Whenever you get people together, conflict is inevitably bound to happen. More than one person in any space and chances are strong peacemaking ability and resolution skills will have the opportunity to be developed. In our house that’s multiplied by 8, giving all of us plenty of chances to develop these necessary relationship competency. The, uh… “opportunities” *cough* to practice these critical relationship cornerstones increases with major change such as moving, school changes, out of town company, sickness, or adding a baby. This last one can be particularly challenging.
So it has come to be that I have spent much time sitting on the couch, breastfeeding a new baby and acting as moderator. What does this have to do with breastfeeding? Nothing, really. But if you are breastfeeding you are having children and some day, if not today, those children are going to fight with someone, maybe even you. Perhaps my sharing this will spare you some of the
suffering learning experiences I’ve had over the years.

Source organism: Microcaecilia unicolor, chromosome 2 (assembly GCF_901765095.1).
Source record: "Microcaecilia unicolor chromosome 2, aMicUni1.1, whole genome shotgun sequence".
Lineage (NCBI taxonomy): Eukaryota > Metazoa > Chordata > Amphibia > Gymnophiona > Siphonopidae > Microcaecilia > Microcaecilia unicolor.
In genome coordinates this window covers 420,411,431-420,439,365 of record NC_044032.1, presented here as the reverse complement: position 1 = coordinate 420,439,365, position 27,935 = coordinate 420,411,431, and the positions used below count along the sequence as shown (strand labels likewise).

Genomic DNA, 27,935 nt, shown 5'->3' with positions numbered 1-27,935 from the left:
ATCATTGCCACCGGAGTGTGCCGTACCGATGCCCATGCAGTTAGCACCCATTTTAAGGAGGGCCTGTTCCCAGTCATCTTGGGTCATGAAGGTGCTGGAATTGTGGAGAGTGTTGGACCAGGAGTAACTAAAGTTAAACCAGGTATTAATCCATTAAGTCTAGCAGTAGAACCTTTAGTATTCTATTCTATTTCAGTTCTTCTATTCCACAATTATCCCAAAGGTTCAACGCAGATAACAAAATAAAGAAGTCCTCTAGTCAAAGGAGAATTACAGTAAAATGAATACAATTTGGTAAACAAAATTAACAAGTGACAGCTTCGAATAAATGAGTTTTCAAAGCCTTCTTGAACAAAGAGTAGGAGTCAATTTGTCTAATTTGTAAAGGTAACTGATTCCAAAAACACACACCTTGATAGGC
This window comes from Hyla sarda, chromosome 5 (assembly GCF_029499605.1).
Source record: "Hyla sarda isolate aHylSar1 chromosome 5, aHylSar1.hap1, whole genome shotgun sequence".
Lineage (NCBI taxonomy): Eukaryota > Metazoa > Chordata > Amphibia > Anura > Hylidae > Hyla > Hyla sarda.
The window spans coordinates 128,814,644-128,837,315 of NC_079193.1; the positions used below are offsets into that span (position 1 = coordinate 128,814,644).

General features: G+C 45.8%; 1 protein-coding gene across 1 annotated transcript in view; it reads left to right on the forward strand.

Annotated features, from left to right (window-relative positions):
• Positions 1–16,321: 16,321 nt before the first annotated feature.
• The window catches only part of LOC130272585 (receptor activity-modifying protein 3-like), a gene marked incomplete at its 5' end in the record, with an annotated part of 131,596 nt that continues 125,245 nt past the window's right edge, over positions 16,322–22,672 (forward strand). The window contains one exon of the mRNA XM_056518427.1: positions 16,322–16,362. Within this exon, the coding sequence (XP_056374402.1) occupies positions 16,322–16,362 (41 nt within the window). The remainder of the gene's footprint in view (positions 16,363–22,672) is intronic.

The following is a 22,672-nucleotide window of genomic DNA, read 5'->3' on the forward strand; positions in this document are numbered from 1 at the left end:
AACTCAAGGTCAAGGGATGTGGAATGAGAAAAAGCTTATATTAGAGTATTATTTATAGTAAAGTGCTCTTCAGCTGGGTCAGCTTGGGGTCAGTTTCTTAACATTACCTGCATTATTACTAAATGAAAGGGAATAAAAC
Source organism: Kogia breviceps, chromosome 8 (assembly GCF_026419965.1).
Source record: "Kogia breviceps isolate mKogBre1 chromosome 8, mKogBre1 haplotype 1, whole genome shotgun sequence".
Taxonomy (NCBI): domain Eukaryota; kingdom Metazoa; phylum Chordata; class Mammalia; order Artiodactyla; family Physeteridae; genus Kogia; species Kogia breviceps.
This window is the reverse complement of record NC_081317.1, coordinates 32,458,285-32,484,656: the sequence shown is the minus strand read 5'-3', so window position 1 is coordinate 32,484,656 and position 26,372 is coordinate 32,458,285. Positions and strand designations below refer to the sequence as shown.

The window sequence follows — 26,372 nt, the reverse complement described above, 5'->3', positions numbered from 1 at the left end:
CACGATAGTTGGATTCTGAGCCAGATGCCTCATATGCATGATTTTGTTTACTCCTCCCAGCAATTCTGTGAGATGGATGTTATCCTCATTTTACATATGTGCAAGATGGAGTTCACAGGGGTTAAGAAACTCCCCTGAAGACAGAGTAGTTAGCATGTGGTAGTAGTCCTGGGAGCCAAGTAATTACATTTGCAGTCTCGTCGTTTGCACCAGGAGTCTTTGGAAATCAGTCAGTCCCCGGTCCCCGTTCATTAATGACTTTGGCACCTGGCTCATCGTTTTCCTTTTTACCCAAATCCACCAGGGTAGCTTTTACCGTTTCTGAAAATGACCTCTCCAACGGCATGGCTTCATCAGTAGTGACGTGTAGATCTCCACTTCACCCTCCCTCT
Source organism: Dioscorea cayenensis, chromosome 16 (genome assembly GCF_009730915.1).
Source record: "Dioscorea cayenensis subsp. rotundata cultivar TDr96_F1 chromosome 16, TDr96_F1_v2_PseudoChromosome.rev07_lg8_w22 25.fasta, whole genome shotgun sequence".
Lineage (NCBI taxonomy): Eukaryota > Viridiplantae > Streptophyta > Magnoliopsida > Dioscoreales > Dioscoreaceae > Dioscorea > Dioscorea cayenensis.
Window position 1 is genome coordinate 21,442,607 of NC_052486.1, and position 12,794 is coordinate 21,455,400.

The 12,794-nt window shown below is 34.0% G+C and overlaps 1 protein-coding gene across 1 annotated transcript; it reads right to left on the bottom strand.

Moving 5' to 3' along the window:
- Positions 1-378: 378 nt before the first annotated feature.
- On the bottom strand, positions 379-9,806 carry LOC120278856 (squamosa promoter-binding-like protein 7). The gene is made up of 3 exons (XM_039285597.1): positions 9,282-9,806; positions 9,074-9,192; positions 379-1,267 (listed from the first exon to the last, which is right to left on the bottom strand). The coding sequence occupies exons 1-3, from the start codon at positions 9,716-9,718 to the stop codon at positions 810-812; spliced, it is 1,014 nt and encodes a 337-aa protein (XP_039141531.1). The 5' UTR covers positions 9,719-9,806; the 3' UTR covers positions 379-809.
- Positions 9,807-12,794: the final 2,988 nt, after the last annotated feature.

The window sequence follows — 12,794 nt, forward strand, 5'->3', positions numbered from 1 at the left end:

I don’t know any parent that loves to hear their children fighting. Even if we recognize that conflict is inevitable and children need to learn how to work through things together, children fighting can be maddening and put even the most calm parent on edge. For years when my children would fight I would tell them to “work it out” or that if they couldn’t make peace together then I’d have to get involved and nobody would be happy. My involvement as a threat was probably not the most healthy option. Sometimes I’d threaten to force them to be together. Yes, I even tied their ankles together so they would “learn to cooperate and get along.” It worked to some extent, then they had a common enemy: me. Responding to their struggle with differences of opinion by forcing them to be together was a breeding ground for resentment even if it did momentarily lead to them “getting along” just so they could escape each other sooner. More importantly though, my efforts were self-centered: I wanted them to stop fighting for me, because I didn’t want to hear the conflict. Being motivated by my own desires to have a peaceful home meant I was missing a crucial opportunity to help my children learn how to use communication skills they would need later in life.